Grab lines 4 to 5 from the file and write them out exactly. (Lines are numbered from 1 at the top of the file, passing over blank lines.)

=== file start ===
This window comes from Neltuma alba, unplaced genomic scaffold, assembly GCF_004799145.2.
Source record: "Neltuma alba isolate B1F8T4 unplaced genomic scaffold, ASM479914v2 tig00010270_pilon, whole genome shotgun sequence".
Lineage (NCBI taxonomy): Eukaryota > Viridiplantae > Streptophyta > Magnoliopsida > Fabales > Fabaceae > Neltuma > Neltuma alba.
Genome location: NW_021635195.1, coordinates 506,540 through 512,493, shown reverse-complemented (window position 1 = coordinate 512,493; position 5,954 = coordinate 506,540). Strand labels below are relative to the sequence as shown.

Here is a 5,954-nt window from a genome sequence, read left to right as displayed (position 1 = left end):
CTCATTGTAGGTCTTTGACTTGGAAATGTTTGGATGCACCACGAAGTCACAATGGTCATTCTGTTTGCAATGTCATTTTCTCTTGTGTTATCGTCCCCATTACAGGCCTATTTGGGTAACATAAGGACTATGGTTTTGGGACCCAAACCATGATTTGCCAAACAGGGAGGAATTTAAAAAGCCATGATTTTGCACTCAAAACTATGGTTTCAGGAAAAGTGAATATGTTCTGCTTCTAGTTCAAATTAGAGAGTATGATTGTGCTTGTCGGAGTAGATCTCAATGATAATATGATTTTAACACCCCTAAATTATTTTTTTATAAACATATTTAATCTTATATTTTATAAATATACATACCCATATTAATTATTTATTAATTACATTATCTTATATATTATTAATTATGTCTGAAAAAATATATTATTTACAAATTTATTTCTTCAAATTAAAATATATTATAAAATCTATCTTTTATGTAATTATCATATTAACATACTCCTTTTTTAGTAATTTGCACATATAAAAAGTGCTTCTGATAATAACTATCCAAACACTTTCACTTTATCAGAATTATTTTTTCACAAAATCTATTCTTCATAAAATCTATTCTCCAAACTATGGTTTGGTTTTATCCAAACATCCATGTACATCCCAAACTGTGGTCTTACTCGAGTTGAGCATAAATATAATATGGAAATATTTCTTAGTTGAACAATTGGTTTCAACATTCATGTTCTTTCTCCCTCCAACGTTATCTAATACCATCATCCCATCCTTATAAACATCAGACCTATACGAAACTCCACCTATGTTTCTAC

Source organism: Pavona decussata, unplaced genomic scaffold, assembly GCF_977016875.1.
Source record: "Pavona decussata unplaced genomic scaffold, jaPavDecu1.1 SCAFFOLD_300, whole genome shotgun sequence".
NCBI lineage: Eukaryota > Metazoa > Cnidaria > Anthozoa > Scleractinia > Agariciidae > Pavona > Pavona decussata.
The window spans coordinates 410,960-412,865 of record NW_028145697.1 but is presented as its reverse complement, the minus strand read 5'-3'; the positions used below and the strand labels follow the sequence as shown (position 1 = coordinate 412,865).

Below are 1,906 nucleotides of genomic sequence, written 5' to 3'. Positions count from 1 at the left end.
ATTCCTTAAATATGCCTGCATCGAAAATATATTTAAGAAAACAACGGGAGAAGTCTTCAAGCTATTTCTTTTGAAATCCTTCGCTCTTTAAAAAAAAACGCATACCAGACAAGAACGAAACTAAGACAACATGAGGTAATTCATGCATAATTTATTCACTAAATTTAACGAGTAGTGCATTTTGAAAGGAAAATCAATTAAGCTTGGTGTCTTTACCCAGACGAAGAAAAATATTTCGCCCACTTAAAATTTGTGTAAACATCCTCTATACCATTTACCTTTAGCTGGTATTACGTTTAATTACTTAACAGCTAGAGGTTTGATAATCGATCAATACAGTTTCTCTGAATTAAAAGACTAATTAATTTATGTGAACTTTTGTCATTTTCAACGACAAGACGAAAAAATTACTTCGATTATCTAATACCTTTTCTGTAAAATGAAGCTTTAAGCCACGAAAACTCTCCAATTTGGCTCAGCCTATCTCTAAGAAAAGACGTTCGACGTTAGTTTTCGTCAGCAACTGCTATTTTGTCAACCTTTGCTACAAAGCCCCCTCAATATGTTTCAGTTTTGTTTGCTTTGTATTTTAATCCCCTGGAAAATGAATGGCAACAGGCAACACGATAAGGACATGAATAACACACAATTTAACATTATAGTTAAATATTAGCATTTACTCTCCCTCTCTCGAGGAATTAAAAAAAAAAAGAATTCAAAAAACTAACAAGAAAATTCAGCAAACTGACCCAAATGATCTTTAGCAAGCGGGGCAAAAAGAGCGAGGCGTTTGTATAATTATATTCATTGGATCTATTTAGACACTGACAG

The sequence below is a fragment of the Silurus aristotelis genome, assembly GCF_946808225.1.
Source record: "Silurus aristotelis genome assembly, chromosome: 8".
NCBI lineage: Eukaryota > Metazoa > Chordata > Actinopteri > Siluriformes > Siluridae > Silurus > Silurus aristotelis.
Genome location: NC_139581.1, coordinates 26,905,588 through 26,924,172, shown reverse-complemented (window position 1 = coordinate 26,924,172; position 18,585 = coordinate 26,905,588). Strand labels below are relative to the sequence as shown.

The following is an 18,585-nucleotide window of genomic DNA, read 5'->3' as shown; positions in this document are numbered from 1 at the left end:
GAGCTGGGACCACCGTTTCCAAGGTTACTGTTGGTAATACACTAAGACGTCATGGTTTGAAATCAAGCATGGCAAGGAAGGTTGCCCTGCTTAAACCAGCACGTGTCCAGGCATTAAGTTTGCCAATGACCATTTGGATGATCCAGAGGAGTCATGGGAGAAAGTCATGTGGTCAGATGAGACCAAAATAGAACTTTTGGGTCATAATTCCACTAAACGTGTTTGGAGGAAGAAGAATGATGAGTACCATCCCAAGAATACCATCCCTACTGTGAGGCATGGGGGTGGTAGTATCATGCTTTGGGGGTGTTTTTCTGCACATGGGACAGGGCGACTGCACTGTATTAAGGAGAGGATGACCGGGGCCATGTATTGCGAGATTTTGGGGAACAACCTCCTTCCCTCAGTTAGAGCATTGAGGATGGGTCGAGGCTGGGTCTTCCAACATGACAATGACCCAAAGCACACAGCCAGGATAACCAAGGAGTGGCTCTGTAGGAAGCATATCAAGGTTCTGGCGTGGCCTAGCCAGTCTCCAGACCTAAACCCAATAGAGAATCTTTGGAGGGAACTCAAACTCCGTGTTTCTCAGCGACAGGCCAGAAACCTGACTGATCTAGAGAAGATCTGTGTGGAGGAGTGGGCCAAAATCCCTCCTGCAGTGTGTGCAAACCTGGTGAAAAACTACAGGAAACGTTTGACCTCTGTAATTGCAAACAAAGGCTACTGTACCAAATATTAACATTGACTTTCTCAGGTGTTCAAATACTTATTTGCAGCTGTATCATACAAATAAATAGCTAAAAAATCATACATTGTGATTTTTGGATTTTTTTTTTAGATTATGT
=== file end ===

Genome location: NW_021635195.1, coordinates 506,540 through 512,493, shown reverse-complemented (window position 1 = coordinate 512,493; position 5,954 = coordinate 506,540). Strand labels below are relative to the sequence as shown.

Here is a 5,954-nt window from a genome sequence, read left to right as displayed (position 1 = left end):